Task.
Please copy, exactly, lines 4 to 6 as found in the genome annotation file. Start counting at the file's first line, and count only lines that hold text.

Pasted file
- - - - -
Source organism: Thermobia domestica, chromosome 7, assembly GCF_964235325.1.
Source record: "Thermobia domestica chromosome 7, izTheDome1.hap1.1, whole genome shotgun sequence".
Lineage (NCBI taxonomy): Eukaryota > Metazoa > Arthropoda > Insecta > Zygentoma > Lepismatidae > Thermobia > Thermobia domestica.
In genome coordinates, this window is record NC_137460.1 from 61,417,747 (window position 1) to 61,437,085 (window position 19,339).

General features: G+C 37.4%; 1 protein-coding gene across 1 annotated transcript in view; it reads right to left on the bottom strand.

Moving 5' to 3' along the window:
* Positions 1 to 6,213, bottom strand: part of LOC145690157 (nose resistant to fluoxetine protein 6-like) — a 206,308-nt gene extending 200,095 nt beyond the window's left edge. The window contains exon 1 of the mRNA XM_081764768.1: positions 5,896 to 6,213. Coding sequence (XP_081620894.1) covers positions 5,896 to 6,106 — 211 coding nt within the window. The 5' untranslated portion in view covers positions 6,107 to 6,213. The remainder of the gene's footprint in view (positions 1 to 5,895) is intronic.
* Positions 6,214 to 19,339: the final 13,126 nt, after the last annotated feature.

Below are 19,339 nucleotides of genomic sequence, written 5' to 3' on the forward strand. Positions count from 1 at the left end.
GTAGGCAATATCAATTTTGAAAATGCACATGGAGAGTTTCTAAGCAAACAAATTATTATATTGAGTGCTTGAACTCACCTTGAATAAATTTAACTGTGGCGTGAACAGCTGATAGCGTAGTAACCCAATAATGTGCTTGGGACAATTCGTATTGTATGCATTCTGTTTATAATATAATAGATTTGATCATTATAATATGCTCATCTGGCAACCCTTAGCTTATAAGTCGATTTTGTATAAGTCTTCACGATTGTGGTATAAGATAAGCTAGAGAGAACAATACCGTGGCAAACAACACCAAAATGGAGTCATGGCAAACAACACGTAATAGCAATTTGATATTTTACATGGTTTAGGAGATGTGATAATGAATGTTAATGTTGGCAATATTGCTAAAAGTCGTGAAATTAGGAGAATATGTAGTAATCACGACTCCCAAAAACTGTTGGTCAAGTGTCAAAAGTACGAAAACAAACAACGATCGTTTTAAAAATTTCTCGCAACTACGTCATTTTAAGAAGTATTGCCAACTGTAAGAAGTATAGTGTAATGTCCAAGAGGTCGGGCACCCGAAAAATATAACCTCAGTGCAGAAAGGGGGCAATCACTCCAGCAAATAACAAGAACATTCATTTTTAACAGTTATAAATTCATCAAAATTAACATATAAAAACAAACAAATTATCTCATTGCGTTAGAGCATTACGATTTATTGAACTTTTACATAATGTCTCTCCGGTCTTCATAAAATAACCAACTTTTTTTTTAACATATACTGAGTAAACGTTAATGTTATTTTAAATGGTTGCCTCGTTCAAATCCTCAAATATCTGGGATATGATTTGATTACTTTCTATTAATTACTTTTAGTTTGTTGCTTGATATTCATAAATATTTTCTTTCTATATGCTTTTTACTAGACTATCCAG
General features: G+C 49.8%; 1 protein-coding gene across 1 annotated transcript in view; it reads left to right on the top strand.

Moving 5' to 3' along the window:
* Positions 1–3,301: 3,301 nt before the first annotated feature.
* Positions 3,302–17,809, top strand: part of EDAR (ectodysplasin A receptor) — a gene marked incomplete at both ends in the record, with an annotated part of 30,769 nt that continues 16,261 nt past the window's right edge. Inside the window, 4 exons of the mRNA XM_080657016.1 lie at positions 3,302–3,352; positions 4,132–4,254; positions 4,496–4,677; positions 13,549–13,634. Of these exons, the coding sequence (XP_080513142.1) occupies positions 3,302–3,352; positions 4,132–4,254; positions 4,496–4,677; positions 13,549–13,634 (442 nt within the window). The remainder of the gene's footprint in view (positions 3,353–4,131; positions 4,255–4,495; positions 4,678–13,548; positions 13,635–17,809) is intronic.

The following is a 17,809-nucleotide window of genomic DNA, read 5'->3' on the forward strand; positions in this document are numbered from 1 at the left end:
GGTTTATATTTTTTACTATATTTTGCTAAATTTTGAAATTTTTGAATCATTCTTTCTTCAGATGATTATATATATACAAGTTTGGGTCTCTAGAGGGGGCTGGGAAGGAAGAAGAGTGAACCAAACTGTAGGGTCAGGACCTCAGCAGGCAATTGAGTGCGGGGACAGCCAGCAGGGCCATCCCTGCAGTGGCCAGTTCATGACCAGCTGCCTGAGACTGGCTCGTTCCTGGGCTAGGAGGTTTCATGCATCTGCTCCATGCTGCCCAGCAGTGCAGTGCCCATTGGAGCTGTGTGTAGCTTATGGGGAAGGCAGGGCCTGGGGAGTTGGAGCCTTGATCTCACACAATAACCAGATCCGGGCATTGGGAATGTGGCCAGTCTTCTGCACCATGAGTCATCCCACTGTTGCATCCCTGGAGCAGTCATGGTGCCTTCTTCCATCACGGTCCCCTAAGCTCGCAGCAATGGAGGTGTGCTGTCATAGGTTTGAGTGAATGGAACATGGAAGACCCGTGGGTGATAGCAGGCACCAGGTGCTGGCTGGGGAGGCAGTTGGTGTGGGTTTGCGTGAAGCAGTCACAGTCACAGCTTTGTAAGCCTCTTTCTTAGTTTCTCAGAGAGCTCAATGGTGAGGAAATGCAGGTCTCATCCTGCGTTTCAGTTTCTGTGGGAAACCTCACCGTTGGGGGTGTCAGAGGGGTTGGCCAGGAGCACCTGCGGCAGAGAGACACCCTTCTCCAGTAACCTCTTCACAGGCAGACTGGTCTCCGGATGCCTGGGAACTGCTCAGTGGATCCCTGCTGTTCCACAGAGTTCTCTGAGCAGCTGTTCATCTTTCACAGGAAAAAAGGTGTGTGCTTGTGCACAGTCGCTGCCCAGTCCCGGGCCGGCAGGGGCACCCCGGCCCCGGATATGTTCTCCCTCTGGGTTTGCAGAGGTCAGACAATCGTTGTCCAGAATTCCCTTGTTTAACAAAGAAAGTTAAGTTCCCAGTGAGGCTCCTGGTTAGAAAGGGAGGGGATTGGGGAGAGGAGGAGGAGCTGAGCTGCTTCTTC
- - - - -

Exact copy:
In genome coordinates, this window is record NC_137460.1 from 61,417,747 (window position 1) to 61,437,085 (window position 19,339).

General features: G+C 37.4%; 1 protein-coding gene across 1 annotated transcript in view; it reads right to left on the bottom strand.

Moving 5' to 3' along the window: